System Evaluation Theory

A Blueprint for Practitioners Evaluating Complex Interventions Operating and Functioning as Systems

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SYSTEM EVALUATION THEORY: PRESS

SYSTEM EVALUATION THEORY: BLOG POSTS

Outcomes are Not Emergent Properties 

One recurring challenge I encounter when explaining the idea of a system emergent property is that colleagues often want to equate “outcomes” with an emergent system property.  “Well, isn’t the emergent property just an outcome of the complex intervention?” is what I am frequently asked. 

My reply is that I prefer to use the term emergent property when evaluating complex interventions because it does not carry the “baggage” of program evaluation.  Outcomes are often equated with the logic model, as in the immediate, intermediate, and long-term outcomes.  By definition these outcomes are chronological, they are time bound.  This is because the outcomes were derived, using if-then, root cause analysis, reductionist-type thinking.  If you are focused on cause and effect, then by definition one thing precedes the other and there is a time component.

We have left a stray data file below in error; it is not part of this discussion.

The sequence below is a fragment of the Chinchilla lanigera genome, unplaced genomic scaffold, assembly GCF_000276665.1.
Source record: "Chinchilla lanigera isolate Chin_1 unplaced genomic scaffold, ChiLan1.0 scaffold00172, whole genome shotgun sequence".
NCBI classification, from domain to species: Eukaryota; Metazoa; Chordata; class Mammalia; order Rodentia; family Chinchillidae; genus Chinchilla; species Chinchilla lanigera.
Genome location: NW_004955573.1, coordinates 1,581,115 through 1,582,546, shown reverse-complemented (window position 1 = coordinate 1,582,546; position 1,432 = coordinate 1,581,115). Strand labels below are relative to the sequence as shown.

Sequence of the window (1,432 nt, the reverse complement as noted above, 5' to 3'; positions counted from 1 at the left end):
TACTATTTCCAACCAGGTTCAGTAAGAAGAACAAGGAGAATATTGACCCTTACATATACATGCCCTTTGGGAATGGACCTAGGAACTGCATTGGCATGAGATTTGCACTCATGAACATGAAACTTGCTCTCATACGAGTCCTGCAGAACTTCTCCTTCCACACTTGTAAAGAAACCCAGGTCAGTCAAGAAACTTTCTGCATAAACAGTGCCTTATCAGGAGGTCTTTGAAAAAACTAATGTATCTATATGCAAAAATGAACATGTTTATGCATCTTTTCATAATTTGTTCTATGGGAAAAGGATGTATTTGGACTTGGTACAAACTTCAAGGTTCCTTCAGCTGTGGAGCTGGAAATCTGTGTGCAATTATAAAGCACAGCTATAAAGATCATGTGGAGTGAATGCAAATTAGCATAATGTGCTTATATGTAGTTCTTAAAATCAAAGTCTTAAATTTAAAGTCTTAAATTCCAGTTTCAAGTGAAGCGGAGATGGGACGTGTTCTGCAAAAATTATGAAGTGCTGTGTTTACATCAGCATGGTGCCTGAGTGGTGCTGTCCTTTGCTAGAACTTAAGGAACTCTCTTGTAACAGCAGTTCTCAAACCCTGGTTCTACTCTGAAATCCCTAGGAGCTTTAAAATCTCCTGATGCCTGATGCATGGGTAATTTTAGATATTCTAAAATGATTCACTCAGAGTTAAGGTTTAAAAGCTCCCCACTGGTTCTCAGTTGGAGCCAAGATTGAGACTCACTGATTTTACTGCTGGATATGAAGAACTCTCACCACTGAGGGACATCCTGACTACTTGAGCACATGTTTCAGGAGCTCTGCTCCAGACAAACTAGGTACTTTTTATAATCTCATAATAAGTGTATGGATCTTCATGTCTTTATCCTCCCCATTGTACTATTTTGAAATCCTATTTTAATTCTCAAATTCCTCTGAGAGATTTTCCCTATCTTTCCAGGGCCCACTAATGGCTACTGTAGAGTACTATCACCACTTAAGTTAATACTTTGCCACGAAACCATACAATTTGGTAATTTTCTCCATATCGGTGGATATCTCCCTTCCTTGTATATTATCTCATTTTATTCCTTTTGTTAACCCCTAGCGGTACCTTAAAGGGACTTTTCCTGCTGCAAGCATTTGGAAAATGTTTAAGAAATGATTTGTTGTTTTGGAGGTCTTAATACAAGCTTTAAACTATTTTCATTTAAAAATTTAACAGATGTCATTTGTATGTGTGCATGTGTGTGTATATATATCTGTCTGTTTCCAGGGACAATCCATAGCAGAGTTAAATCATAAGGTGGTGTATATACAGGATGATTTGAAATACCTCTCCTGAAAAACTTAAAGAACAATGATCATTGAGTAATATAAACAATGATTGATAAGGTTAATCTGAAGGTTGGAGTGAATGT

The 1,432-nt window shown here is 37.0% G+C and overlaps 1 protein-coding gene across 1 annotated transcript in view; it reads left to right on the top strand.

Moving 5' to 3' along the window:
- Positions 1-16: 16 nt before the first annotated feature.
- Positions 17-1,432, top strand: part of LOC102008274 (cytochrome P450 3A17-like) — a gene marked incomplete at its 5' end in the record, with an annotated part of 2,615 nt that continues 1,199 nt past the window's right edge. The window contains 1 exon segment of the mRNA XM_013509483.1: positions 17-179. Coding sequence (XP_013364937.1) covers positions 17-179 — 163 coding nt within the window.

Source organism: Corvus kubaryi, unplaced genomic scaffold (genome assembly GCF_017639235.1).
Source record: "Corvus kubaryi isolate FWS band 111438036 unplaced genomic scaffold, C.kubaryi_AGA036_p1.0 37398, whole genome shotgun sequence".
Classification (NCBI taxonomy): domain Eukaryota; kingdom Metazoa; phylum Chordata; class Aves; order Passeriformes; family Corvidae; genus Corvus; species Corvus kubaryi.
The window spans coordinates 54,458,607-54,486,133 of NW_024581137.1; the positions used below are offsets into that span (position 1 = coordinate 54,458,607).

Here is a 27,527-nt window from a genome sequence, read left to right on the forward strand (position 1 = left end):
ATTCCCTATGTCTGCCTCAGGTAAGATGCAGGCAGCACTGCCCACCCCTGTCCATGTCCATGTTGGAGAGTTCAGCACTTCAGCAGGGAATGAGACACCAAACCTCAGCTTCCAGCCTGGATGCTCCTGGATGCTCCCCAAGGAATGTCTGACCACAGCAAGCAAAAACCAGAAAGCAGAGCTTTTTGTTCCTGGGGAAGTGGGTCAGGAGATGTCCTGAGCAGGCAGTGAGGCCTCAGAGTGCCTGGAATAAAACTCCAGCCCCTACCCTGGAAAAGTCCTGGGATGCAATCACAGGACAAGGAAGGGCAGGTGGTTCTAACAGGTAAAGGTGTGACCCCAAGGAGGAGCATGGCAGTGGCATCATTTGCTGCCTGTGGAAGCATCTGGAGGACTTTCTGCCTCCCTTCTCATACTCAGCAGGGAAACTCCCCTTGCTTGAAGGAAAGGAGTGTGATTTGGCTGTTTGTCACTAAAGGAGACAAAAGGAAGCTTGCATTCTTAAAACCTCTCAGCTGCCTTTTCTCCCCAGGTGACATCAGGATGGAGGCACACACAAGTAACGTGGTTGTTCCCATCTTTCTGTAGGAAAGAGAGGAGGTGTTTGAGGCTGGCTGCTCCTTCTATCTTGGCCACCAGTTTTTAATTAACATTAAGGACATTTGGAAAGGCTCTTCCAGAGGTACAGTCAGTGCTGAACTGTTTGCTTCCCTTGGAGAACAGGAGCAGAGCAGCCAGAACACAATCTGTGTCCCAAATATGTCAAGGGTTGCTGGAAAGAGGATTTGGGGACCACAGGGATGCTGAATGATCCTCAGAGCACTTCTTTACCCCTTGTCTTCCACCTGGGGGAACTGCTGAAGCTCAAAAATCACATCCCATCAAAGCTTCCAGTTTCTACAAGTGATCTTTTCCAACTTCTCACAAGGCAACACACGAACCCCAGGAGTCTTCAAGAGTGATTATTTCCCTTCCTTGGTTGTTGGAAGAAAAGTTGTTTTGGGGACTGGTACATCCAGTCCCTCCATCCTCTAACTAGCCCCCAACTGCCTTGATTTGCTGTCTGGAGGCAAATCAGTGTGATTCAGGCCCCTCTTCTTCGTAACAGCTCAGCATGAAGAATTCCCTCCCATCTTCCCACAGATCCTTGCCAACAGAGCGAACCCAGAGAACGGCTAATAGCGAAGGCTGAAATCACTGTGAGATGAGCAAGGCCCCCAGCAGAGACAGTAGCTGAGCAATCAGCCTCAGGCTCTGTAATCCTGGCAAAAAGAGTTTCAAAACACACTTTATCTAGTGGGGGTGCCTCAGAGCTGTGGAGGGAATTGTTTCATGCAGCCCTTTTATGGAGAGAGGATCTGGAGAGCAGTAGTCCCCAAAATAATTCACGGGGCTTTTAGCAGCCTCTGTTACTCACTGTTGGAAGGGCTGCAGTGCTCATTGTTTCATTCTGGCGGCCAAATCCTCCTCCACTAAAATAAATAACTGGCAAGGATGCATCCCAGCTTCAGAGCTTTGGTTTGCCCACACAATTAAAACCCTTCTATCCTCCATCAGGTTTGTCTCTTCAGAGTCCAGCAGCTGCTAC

An emergent property is qualitatively different.  To emerge, according to Merriam-Webster is “to become manifest; to become known”.  What becomes known occurs through the interdependence between complex intervention parts.  Equity, quality of life, stability, and so forth are examples of emergent properties for complex social interventions.  They are not chronological, rather they manifest themselves when the intervention components are operating as they should:  an emergent property is the function of a complex intervention that arises through the product of component interactions (Ackoff, 1994).

 

I get that there is a certain sense of comfort in trying to equate emergence with something one already knows and is familiar, like outcomes, but they are not the same thing. If you equate emergence with a long term outcome, you miss the opportunity to collect data on the higher purpose of the complex intervention, and the intervention and the evaluation suffers as a result.

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- Ralph Renger

Author, System Evaluation Theory: A Blueprint for Practitioners Evaluating Complex Interventions Operating and Functioning as Systems